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Media Corner
06 June 2014

CNIM unveils the manufacturing process of the radial plates

Viewing a pre-machined radial plate ready for electron beam welding operations in the welding shop

To best way to understand Europe’s contribution to ITER is to visit the companies producing the different components. This is where expertise, skills, high-tech machinery and trained workforces come together to manufacture the complex and strikingly massive components.

F4E together with CNIM organised a technical briefing for a team of journalists at their facility in Toulon, France. In 2013, a new 3000 m² building was constructed to house the machines for the manufacturing of the radial plates. CNIM and SIMIC will have to produce 35 radial plates each for the European contribution to ITER’s Toroidal Field (TF) coils. Each plate is manufactured in 316LN stainless steel to tolerances of less than a millimetre and weighs either 5.5 tonnes or 9.8 tonnes, depending on the type. One could think of the radial plates as cases where the superconducting conductor of the TF coils will be inserted within the grooves.

The components require machines of high precision and a lot of space. To fulfil these requirements, CNIM has developed a unique electron beam welding process which is ideally suited to large-scale high-precision items. Carried out under local vacuum, this innovative process was designed and tested by CNIM, before being deployed. CNIM’s new machining centre allows two plates to be machined simultaneously in the temperature controlled conditions required to guarantee thermal stability. The adjacent dock enables the finished product to be transported by sea.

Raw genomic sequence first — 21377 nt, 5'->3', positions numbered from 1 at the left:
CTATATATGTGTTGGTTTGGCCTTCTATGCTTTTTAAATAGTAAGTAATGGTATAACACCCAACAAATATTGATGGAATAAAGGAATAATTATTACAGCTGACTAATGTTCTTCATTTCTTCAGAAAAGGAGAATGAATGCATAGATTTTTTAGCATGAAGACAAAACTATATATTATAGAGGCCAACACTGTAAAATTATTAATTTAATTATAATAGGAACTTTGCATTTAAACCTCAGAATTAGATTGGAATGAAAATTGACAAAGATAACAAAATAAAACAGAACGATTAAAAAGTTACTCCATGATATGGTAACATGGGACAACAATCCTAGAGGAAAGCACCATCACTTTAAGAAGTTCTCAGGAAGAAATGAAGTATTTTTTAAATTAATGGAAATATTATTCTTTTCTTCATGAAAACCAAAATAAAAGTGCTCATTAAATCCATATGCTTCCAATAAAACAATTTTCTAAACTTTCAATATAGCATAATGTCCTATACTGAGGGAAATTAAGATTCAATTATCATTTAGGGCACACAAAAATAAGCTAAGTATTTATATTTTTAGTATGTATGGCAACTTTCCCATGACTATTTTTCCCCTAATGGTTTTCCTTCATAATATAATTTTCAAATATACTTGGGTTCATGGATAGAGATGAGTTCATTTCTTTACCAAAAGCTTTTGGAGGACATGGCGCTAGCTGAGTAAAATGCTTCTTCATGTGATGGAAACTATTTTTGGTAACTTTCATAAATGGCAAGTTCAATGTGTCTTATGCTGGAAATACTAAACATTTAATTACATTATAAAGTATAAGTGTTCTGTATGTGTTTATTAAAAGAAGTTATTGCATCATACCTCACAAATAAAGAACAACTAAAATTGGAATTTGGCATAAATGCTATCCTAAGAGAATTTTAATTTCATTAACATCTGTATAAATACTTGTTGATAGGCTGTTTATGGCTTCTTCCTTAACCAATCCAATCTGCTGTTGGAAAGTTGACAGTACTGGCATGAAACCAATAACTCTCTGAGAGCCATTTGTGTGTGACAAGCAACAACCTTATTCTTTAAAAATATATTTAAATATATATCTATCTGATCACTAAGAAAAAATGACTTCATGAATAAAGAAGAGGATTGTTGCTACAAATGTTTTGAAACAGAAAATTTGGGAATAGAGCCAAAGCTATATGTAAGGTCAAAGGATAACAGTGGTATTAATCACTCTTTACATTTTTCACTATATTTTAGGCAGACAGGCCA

Machining with high precision the grooves of the radial plates

During the visit, we also got a first glimpse of Europe’s first radial plate, which is expected to be ready in July. Then, it will be delivered to ASG Superconductors in La Spezia, Italy, to be fitted into the ITER TF coil winding packs. After producing a second plate five weeks later, CNIM expects to reach cruising speed and manufacture the remaining plates at a rate of one every four weeks. Fifty CNIM members of staff will work round the clock in three eight-hour shifts for the duration of the project, which is expected to last until 2017.
Europe’s first radial plate for the series production during final machining at CNIM